In Northwestern Nicaragua, where the Coco river runs through the mountainous Segovia district, several hundred small coffee growers form a coffee growing cooperative known as the Prode Co-Op. Prode was organized during the reign of the Sandinista government, to bolster the living standard of Nicaragua’s farm families.
Each farmer carefully tends his family’s one to two acre plot in the steep, inaccessible terrain. The coffee trees are grown under partial shade to protect them from the equatorial sun, and the fully ripe cherries are picked by hand. The farmers bring them to the cooperatively-owned mill, where they are washed in the pristine river water and layed out to dry in the sun.
Prode is a certified organic producer; Absolutely no pesticides, herbicides, or chemical fertilizers are used on the farms, or in the processing and transportation of the coffees. The best of their production, meaning the highest grown (over 4000’) and largest beans, is sold under the “Sabor de Segovia” (Flavor of Segovia) label.
A couple of years ago we received a note from our green bean broker who was traveling through Nicaragua and Costa Rica. The message goes to the heart of the difference between “hand-made” coffees like this one and commercially produced coffees:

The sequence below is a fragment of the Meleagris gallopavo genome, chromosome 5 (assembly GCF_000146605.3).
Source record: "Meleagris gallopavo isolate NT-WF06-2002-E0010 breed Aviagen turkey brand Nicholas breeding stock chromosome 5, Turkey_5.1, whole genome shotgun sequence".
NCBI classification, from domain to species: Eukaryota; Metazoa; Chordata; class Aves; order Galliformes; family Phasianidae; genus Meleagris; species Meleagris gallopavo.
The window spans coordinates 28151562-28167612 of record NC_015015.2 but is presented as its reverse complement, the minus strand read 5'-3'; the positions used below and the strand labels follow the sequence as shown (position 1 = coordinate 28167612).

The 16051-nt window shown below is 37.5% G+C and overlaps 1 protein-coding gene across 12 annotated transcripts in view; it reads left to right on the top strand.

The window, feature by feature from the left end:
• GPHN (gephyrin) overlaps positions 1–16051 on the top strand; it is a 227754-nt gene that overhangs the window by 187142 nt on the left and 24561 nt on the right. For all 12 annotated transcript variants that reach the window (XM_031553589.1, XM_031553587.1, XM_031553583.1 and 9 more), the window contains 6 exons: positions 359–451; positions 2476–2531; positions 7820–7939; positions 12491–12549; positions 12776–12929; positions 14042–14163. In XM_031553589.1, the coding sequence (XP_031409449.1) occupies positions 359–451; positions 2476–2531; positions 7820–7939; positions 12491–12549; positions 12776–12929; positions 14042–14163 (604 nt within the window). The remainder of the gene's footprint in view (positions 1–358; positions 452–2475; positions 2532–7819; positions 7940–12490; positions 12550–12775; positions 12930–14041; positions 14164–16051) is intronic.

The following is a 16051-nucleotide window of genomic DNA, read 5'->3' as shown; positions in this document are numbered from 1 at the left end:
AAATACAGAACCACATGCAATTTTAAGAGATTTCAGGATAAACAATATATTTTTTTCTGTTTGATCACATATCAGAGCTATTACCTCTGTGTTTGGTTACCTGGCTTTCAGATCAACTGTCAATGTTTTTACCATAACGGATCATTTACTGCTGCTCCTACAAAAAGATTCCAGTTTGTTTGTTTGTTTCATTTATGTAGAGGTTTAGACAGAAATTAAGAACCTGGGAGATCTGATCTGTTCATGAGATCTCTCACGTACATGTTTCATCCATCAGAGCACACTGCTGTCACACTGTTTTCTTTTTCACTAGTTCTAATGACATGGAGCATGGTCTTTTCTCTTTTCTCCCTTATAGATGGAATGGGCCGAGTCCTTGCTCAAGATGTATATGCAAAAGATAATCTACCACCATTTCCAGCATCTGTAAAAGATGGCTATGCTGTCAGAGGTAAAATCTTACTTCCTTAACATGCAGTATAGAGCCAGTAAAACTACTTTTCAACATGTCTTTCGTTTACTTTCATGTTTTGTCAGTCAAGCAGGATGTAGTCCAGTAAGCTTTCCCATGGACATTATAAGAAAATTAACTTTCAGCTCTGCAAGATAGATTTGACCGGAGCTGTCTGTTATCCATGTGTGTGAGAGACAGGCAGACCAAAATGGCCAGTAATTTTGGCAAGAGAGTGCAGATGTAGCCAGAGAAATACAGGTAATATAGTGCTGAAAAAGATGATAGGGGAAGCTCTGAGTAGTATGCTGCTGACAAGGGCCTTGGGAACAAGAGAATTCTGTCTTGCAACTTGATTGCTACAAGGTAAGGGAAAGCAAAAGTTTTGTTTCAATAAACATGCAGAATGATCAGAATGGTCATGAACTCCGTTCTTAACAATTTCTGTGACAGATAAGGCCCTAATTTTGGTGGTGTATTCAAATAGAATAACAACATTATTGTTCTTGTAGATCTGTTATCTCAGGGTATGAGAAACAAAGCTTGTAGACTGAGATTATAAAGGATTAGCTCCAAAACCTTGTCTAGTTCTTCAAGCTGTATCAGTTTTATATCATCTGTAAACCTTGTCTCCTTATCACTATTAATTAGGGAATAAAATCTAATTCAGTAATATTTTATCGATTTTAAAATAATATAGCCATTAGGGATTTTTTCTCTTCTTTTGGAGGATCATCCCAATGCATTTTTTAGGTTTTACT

“Large, handsome, pale gren to blue… often showing fancy roast and acidly full-bodied cup.” –William Ukers (on Nicaraguan coffee), All About Coffee (1935)
“While Nicaragua and Costa Rica border one another geographically,” he wrote, “the 2 nations differ radically in their methods of green coffee cultivation, handling and processing. In Nicaragua, coffee is grown primarily under shade trees, only ripe cherries are picked, growers wet process their own coffee and turn it over to dry mills in desiccated reaches for sun drying and final preparation, while in Costa Rica coffee farms frequently resemble mono-cultural vineyards, mass harvesting is practiced, and growers immediately relinquish their freshly picked cherries to vast Orwellian highly mechanized wet and dry mills, where the coffee never sees the light of day again until it shows up in your coffee cup. While the efficiency of the Costa Ricans is noteworthy, the intimacy of the Nicaraguans is remarkable.”
This “intimacy” is undoubtedly what gives this handmade organic Nicaragua coffee its rich full body and satisfying earthy goodness. We were crazy for this coffee in 1998 and re-booked a generous supply for your enjoyment this year.